MINUTES FOR DECEMBER 9, 1997 IAB BUSINESS MEETING IN WASHINGTON, DC
Teleconference Tuesday January 20, 10-12 Eastern Time.
- Abel Weinrib: Make sure there is at least one plenary presentation at next IETF from an IRTF group.
- Abel Weinrib: Suggest to IESG that they add chairs of relevant IRTF groups to the appropriate area directorates
- Tony Hain: Put together a crisp problem statement for the NAT/VPN/IPv6 problem.
- John Klensin: Get CORE shared registry technology explained in Washington IETF.
- Steve Bellovin: Review SASL draft.
- Erik Huizer: Investigate whether the IAB should sponsor work on an Internet Network Management Architecture
- Steve Deering, Radia Perlman, Cyndi Jung: Plan Routing & Addressing workshop with Joel Halpern and Sue Hares.
- Tony Hain, Charles Perkins (will coauthor): Get Bob Hinden and Bob Fink to produce a document articulating the technical value of IPv6 beyond large addresses.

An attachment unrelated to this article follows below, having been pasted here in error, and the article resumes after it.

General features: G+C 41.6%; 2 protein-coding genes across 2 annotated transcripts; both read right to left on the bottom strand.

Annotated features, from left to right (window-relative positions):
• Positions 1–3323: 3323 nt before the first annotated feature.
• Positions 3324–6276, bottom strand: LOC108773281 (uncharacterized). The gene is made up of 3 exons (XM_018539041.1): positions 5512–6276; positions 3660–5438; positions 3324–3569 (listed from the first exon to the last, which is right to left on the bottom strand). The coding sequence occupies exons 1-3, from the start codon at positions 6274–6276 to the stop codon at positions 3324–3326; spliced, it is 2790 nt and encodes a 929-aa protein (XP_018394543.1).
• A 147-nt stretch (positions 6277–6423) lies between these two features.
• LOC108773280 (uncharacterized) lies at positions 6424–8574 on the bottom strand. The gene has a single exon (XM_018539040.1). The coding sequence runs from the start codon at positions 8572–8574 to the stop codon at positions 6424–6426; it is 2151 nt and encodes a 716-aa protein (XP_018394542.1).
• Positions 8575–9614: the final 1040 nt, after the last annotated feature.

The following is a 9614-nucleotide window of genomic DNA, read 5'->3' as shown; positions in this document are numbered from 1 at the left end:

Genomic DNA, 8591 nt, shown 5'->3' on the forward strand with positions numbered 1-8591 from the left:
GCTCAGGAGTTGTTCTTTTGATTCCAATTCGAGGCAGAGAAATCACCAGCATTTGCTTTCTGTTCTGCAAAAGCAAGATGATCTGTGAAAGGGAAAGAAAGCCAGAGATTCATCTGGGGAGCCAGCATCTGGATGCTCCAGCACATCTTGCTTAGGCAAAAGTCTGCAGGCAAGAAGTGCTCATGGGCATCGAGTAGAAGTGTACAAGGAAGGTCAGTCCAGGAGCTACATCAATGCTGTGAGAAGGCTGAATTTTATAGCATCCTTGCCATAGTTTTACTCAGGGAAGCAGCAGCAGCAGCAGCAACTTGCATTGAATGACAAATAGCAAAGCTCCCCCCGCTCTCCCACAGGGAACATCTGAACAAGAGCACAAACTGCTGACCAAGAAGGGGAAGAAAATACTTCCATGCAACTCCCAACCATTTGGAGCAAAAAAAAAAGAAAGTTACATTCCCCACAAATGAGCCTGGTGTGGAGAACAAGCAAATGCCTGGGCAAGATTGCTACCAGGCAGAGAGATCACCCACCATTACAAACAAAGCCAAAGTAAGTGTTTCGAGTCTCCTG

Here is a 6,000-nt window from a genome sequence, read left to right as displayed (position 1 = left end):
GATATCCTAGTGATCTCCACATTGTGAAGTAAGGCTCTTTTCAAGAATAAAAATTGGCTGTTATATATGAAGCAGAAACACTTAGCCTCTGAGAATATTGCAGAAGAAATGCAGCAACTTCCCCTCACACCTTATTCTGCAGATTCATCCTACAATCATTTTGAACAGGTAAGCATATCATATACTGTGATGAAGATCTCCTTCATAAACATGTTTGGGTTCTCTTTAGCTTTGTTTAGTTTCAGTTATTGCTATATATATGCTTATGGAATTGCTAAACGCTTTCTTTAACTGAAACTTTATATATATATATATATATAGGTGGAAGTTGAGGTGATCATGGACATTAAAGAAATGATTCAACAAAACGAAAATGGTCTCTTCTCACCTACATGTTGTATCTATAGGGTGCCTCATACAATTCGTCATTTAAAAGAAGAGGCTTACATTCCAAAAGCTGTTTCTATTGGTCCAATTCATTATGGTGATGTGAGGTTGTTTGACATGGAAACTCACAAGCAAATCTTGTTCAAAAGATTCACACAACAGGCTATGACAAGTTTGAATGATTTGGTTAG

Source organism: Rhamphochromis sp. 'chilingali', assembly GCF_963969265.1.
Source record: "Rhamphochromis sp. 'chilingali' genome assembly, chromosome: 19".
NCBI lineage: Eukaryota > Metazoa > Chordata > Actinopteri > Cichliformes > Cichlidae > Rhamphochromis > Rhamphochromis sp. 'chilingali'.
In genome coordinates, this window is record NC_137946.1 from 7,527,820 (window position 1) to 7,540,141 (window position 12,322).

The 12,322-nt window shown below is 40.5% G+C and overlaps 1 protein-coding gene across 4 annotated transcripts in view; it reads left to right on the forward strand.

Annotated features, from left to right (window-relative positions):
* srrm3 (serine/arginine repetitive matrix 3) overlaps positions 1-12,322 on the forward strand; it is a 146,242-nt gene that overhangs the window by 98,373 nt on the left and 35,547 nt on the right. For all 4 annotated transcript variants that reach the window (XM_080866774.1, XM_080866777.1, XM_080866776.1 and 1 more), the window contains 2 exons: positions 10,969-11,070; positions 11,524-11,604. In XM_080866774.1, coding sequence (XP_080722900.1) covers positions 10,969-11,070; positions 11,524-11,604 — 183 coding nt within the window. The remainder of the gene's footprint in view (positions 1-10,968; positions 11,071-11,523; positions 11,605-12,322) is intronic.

NEW ACTION ITEMS:
OLD ACTION ITEMS:
DRAFTS IN PROGRESS:
- Brian Carpenter and Erik Huizer: IAB charter (updated RFC 1601).
- Radia Perlman: What should be in protocols.
- Steve Bellovin: Security workshop report.
- IP over VBI: Robert Elz has architectural concerns with this one-way, UDP-only transport, and thinks it is a bad idea. Other IAB members were more positive. Discussions will proceed when a charter is submitted.
- Adaptive applications: good to document techniques, but not standards work, and probably no reason to create a working group. A small group should just get together and write an informational RFC.
- Logging protocol: probably won’t go anywhere.
- Content negotiation: name setting and registration for content negotiation.
- int-serv differentiated service: confused
- multicast netnews: significant overlap with IRTF reliable multicast group. Their protocol is lousy, but they have a good architecture.
- spam: somewhat promising technical solution, but they face issues scaling to large scope.
(Decided not to review action items and drafts this meeting.)